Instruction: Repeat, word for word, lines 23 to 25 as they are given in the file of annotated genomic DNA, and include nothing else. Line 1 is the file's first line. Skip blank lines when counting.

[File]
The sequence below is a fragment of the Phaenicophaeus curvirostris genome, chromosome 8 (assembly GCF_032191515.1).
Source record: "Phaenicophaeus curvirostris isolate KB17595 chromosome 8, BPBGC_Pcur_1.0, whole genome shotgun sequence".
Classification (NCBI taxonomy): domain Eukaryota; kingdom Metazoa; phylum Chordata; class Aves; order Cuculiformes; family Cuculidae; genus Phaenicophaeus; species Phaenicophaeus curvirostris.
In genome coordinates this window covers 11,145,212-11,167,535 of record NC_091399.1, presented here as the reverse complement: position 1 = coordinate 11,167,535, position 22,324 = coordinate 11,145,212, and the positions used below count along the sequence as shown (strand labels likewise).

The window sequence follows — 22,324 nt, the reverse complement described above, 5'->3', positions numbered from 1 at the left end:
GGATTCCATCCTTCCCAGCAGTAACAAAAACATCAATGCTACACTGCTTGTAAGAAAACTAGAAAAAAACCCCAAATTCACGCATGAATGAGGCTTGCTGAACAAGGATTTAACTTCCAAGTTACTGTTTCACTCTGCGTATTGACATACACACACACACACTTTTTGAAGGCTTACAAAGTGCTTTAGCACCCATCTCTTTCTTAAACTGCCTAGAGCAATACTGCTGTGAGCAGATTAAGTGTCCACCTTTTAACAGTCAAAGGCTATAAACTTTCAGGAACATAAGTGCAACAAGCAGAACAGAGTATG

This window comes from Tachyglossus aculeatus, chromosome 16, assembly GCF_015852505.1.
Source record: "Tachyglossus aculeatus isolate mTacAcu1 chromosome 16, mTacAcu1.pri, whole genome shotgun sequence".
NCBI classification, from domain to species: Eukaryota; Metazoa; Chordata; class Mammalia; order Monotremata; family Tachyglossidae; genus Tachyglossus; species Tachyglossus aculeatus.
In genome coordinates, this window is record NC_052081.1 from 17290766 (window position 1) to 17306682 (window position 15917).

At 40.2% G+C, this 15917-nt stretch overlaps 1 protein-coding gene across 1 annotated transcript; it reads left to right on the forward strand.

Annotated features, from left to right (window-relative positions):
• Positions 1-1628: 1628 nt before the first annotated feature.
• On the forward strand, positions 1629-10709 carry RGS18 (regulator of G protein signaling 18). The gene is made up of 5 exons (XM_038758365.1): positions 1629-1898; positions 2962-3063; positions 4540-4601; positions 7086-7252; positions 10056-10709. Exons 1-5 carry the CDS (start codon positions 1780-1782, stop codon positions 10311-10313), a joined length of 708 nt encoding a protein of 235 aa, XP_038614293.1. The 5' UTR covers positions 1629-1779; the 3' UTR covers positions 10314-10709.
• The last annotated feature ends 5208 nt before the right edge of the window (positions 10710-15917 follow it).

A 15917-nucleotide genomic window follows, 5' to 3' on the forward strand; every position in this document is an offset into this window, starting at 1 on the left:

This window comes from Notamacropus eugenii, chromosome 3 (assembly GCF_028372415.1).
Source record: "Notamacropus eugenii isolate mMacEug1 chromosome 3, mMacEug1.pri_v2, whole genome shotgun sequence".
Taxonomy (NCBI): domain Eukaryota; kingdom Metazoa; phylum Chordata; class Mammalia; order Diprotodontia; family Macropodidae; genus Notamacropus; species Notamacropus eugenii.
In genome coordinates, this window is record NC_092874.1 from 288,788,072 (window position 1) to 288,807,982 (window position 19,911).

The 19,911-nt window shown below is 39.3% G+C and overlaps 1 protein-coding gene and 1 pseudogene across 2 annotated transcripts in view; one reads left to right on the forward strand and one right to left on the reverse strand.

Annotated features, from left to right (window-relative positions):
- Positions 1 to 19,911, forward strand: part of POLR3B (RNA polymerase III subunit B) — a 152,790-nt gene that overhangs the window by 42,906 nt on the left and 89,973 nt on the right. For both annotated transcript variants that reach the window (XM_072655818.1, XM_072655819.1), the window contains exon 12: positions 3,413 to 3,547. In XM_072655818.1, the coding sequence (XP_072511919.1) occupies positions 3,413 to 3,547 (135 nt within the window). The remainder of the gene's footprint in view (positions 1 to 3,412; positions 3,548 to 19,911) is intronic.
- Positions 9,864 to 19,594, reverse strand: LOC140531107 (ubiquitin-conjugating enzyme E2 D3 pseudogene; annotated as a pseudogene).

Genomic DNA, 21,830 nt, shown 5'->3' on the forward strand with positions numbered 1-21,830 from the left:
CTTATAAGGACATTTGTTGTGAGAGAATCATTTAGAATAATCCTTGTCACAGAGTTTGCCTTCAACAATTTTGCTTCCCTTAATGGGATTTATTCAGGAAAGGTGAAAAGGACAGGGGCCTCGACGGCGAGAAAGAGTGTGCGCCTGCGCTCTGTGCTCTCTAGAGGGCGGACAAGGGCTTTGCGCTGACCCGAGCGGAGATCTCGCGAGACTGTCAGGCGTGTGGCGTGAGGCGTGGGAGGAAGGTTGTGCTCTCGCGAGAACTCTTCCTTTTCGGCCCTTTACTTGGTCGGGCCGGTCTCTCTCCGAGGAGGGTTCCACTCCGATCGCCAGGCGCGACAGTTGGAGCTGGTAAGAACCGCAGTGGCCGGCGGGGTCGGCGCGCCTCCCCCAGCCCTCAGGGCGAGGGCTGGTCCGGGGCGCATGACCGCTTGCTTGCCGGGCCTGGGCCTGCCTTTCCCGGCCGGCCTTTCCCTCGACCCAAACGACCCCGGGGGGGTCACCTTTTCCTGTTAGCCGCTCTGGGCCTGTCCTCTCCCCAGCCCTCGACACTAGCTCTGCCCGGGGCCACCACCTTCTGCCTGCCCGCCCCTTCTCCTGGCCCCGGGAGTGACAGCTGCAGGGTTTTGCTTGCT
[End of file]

- Positions 1 to 19,911, forward strand: part of POLR3B (RNA polymerase III subunit B) — a 152,790-nt gene that overhangs the window by 42,906 nt on the left and 89,973 nt on the right. For both annotated transcript variants that reach the window (XM_072655818.1, XM_072655819.1), the window contains exon 12: positions 3,413 to 3,547. In XM_072655818.1, the coding sequence (XP_072511919.1) occupies positions 3,413 to 3,547 (135 nt within the window). The remainder of the gene's footprint in view (positions 1 to 3,412; positions 3,548 to 19,911) is intronic.
- Positions 9,864 to 19,594, reverse strand: LOC140531107 (ubiquitin-conjugating enzyme E2 D3 pseudogene; annotated as a pseudogene).

Genomic DNA, 21,830 nt, shown 5'->3' on the forward strand with positions numbered 1-21,830 from the left: